What would you wear to travel 2,000 miles on foot? During the westward expansion of the late 1800s, American emigrants traveled for months along the California Trail before settling in their new homes. The trail consisted of rocky mountain byways, dusty desert paths, grasslands, and even rivers travelers had to wade across. So, what did the pioneers wear?
Learn about pioneer clothing with us and get answers to the questions everyone asks and even some that may surprise you.
Pioneer Men Wore Loose, Sturdy Clothing
According to encyclopedia.com, pioneer men wore loose trousers and full shirts that were open at the neck and made of cotton or linen. Coats were made of twilled cotton. The boots were heavy and sturdy.
Every man had a hat made of straw, felt, or fur, depending on the weather. Pioneer men also wore leather belts or suspenders.
Pioneer Women Were All About Layers
Women also wore sturdy boots paired with long dresses and sunbonnets stretched over wooden or wire frames. When we say dress, you have to think of the times. Womenswear in the late 1800s was all about layers.
In addition to the overdress of gingham, calico, or wool, a pioneer woman wore a linen petticoat, an apron, and a shoulder kerchief. She may also have worn a warm shawl or a coat in colder weather.
What Did Pioneer Children Wear?
Babies and toddlers on the trail wore simple, loose linen one-piece outfits, similar to a dress or nightgown. However, children aged six and up dressed just like mom and dad.
Children did not wear socks, and most went barefoot.
Did Overland Travelers Wear Pajamas?
If you think about how scarce space was, it probably won’t surprise you to learn that only two or three changes of clothes were brought along for each person traveling the California Trail. There’s no room for pajamas when you are trying to carry everything you need for the trip and getting started in your new home.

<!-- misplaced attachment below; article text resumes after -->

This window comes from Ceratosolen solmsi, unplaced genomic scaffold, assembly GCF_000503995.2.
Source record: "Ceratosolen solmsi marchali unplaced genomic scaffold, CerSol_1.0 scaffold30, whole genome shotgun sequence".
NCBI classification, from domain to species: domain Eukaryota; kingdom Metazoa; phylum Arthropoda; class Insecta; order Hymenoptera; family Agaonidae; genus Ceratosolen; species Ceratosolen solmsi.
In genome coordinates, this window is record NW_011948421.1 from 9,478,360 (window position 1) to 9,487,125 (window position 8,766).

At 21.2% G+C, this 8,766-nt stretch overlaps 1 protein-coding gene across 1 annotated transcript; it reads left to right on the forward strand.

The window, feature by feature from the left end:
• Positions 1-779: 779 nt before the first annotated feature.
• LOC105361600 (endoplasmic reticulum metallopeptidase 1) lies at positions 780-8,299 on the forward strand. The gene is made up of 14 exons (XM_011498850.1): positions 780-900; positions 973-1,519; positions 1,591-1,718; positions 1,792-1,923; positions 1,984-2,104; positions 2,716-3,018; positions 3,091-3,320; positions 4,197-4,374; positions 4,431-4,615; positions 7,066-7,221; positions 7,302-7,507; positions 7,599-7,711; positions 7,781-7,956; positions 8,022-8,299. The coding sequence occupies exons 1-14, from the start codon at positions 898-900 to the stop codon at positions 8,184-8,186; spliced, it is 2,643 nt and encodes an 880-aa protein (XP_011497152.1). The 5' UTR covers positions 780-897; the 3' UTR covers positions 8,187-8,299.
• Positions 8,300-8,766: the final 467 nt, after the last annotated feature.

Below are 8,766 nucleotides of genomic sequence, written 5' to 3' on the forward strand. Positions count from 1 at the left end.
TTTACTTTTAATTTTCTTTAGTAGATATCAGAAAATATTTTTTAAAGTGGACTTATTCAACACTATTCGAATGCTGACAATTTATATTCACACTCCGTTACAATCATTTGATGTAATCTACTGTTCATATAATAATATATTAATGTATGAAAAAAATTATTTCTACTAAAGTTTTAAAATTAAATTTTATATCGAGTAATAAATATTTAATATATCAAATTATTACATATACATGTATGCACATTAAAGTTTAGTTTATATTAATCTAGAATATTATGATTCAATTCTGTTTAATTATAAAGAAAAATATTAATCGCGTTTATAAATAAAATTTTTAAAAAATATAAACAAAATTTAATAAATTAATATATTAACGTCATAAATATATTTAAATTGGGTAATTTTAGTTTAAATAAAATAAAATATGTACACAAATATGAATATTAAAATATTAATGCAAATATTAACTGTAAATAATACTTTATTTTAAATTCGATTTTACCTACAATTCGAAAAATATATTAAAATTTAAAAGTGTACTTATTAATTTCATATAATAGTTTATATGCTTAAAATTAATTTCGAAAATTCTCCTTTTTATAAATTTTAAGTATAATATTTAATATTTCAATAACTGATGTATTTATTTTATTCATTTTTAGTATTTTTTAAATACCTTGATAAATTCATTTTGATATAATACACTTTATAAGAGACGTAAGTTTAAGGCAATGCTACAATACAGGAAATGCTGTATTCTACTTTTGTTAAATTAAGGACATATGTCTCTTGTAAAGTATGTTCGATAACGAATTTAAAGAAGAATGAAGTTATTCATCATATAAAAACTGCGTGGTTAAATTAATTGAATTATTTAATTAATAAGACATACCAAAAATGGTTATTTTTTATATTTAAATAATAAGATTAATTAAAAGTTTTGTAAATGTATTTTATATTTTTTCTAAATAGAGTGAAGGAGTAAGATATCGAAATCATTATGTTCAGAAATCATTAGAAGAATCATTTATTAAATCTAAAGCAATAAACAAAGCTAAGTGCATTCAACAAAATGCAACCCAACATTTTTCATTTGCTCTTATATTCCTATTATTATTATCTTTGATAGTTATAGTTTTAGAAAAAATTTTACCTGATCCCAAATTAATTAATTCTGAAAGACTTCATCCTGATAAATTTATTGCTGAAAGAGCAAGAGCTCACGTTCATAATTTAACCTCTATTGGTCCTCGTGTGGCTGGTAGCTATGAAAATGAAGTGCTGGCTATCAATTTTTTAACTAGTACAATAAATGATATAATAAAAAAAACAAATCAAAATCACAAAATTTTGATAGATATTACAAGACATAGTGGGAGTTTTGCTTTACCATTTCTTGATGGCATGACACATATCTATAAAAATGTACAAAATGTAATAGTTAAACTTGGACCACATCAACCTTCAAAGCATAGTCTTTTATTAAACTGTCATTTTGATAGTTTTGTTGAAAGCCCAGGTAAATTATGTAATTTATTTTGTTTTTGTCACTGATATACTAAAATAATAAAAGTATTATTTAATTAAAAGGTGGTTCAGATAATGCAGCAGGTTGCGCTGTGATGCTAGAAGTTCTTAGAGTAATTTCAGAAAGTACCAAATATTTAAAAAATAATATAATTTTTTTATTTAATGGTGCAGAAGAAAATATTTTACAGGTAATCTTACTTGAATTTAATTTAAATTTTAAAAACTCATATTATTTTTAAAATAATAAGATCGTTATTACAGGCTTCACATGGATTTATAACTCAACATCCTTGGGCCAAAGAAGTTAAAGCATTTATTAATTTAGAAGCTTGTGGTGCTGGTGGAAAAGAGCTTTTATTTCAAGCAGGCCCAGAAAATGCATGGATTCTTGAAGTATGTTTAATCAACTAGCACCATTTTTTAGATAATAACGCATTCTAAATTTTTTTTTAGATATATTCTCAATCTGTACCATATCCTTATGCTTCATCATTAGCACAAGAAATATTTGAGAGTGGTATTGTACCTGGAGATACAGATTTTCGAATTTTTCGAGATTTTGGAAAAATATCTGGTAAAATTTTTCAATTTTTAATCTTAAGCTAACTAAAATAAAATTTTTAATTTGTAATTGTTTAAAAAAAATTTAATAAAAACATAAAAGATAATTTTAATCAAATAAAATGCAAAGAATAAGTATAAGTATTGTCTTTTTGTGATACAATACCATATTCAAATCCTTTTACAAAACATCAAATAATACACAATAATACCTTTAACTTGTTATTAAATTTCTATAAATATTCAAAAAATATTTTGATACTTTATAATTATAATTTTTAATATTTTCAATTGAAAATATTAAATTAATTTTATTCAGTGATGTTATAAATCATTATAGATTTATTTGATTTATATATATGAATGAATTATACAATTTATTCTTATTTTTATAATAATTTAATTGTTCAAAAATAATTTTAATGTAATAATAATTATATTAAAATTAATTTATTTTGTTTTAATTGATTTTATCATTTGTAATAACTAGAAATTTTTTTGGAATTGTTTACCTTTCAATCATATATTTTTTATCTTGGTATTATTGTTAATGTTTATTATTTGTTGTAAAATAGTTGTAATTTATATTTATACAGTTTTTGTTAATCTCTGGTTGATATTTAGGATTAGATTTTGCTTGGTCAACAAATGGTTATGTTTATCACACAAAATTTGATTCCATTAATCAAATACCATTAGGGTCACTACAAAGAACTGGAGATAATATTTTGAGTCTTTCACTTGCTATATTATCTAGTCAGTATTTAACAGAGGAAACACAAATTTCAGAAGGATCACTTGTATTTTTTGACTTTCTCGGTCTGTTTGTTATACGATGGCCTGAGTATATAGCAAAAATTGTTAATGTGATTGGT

Pioneer men slept in their shirts, and women slept in their shifts.
Did Trail Goers Make Or Buy Their Clothing?
Pioneer girls learned to spin around the age of six, which was an essential skill because all clothes were handmade, most commonly of affordable linen, wool, or a wool-linen combination called linsey-woolsey. Like gingham and calico, most cotton fabrics were imported from India and, therefore, more expensive.
Did Clothing Change Once The Journey Was Over?
Once pioneer families settled, they were usually days away from the nearest town. So whatever they could grow, raise, or hunt was used for clothing. Flax, sheep’s wool, and animal hides, especially buckskin, were common materials for clothing.
You also have to remember that not all who made the journey west were already living in the United States. Some traveled from their home countries in Europe. Once they were settled, they could take the time to embroider their aprons and dye their garments in the patterns and colors they were used to once again.
Learn More About The Men & Women Who Journeyed West
Now that you’ve learned a little about pioneer clothing, we hope you are ready to learn more. We invite you to stop by and see us at the California Trail Interpretive Center in Elko, NV, to explore exhibits and participate in activities. Contact us today to learn about upcoming events and start your travel plans.